Time Spent Together: Negative Affect and Quality of Interactions
There were no significant differences in the percentage of recording intervals that mothers and children in the two groups reported being together. There were, however, important differences in the report quality of that time.
Group differences in moms’ report of feeling angry when children were present were particularly striking. Mothers of children with AD/HD were over one and a half times as likely to report being angry when they were with their child than when not with their child. They were also more than 3 times as likely to report disagreeing with their child, reporting this for 10% of the intervals when they were with their child vs. only 3% for comparison mothers.
This was echoed in children reports, as children with AD/HD reported disagreeing with their moms in 7% of intervals vs. 3% for comparison children. Thus, although the absolute rate of reporting disagreement was relatively low, it was still a substantially more common experience for children with AD/HD and their mothers.
Parenting Perceptions and Quality of Day
Mothers of children with AD/HD were only half as likely as mothers of comparison children to report that their child made them feel good as a parent. They were also less likely to report feeling effective as a parent and to report that their child limited both their and their families’ activities.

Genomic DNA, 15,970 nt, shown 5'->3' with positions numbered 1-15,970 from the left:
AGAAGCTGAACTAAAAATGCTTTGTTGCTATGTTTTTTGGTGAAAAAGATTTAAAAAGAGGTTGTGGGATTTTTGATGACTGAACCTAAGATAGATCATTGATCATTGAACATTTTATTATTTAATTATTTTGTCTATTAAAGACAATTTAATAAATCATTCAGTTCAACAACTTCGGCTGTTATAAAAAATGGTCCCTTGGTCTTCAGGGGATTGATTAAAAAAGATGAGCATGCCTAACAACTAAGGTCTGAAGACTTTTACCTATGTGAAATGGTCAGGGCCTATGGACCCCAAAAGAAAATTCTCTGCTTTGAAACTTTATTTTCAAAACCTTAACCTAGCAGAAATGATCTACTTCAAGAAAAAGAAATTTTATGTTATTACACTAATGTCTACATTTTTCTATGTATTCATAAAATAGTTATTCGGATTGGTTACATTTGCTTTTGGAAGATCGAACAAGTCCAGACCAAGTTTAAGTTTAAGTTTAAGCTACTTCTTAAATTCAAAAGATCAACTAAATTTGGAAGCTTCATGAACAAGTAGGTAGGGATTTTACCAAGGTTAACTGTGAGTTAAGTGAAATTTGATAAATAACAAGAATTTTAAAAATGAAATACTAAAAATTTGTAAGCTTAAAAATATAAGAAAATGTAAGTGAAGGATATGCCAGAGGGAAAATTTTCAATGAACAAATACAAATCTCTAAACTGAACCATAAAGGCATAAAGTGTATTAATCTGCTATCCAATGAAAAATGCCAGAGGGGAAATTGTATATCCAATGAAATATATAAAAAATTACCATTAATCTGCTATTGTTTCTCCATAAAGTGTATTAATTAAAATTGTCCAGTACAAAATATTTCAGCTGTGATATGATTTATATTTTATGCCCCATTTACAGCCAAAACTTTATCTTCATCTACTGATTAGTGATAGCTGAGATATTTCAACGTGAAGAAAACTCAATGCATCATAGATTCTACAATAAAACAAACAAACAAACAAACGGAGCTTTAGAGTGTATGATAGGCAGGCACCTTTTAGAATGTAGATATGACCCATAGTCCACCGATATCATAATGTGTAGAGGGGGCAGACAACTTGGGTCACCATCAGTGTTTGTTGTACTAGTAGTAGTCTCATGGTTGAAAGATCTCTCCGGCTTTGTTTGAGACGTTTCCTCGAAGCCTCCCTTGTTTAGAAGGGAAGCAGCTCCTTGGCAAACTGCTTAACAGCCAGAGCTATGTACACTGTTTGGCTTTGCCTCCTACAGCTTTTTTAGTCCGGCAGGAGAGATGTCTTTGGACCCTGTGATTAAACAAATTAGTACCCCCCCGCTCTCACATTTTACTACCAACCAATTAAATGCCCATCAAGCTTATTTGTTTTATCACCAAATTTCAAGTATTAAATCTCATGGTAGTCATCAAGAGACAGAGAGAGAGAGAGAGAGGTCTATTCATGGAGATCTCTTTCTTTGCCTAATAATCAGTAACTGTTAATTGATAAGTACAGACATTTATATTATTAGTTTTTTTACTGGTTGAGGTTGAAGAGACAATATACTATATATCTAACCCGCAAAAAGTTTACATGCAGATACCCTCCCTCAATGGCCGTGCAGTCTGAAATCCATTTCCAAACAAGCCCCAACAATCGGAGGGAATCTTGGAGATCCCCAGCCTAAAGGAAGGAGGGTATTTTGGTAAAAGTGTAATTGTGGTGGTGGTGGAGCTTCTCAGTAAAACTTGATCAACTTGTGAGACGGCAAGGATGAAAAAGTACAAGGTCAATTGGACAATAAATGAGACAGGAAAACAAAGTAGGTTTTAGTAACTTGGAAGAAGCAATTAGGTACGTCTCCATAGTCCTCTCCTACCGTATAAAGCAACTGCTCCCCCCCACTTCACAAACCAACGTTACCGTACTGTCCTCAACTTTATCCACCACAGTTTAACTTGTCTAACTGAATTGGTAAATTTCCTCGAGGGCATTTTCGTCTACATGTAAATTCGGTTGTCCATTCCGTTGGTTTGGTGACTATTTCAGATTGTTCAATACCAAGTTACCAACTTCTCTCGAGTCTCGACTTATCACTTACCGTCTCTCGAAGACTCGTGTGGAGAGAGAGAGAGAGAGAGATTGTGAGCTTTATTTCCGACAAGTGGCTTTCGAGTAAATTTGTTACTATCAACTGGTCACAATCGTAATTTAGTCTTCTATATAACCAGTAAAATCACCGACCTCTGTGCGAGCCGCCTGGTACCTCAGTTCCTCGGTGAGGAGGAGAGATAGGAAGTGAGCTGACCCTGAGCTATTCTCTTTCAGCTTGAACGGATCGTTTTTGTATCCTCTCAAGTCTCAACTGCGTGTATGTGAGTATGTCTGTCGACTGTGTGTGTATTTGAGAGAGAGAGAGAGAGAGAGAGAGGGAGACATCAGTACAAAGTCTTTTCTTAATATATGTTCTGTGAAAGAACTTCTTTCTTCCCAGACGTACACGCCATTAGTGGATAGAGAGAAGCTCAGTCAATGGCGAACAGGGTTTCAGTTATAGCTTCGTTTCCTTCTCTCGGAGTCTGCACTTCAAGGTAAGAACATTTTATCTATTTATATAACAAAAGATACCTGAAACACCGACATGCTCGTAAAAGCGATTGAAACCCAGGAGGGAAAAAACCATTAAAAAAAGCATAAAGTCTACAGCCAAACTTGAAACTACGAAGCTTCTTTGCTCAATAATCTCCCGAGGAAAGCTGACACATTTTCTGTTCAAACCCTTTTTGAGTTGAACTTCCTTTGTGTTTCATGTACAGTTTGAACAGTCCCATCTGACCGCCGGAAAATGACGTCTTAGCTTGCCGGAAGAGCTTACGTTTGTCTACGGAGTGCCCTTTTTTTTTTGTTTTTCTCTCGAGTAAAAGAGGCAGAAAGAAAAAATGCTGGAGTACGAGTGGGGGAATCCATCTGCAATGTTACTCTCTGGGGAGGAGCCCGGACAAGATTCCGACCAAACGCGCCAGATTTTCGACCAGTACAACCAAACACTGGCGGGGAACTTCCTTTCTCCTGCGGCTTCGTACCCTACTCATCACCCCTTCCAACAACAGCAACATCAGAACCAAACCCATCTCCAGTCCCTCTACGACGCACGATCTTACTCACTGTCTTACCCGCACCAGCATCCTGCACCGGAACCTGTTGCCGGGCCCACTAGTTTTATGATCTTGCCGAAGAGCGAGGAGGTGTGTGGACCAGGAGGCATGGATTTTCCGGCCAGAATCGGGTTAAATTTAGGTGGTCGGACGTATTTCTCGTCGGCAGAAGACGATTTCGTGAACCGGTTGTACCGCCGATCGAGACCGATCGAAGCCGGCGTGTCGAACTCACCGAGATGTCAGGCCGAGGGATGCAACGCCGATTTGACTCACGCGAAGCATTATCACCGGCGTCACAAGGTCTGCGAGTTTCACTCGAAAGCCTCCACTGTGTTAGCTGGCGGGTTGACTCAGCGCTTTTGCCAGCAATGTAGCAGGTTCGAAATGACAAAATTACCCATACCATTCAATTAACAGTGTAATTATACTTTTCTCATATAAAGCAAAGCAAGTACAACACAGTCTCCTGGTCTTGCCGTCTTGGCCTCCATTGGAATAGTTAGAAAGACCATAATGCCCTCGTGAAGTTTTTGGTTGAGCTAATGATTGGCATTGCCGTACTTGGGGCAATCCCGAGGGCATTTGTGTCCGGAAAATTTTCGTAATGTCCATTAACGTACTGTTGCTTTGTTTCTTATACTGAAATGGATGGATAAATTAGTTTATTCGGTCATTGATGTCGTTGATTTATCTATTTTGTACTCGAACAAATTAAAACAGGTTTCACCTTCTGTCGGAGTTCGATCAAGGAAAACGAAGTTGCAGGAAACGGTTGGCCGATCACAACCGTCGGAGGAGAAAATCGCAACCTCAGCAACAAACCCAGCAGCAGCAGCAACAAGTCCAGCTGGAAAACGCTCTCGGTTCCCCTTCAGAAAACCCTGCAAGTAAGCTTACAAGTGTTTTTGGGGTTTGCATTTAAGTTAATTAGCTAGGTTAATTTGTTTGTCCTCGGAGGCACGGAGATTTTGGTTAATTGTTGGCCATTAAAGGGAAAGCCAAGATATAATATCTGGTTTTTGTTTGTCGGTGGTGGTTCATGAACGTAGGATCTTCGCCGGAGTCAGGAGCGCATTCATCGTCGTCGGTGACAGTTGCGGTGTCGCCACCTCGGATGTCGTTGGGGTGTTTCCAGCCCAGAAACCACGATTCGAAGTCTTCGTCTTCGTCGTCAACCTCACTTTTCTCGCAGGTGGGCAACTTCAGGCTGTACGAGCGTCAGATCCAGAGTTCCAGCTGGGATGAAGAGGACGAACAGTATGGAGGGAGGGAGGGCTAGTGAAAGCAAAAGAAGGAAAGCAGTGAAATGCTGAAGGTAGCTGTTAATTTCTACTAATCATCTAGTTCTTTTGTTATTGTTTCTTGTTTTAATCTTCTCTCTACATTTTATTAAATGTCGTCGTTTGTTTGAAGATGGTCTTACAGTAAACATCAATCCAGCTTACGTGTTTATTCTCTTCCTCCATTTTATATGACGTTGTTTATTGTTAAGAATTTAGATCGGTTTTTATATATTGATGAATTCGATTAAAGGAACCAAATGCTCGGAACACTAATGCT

Putting it in Perspective
The use of PDAs to provide snapshots into the experience of children with AD/HD and their mothers at multiple times across a typical week provides a unique insight into the challenges that each experience.
Although all children were being treated with stimulant medication – the treatment approach that currently has the strongest empirical support – the daily experience of children with AD/HD and their moms still differed in important ways from that of other mother-child dyads.
Specifically, children with AD/HD displayed higher rates of symptomatic behaviors, including restlessness, excessive talk and loudness, impatience, and difficulty concentrating. Mothers reported that these types of problematic behaviors occurred anywhere from 2 to 5 times as frequently as mothers of comparison children.
In addition, children with AD/HD were more likely to be seen by their mothers as angry, frustrated, and sad or discouraged and their interactions with their mothers were more likely to be marked by disagreement. Based on children’s own reports, mornings and weekends were particularly challenging times, and they reported feeling stressed on the weekends over 10 times as often as comparison children.
Greater difficulty in the morning may be related to difficulties getting organized and ready for school. On the weekends, however, children’s schedule is typically more flexible, so this would seem unlikely to explain their more frequently report stress. Instead, this may relate to the difficulty children with AD/HD often have in peer relationships, which could result in fewer opportunities to participate successfully in organized peer group activities such as team sports. This, of course, is quite speculative.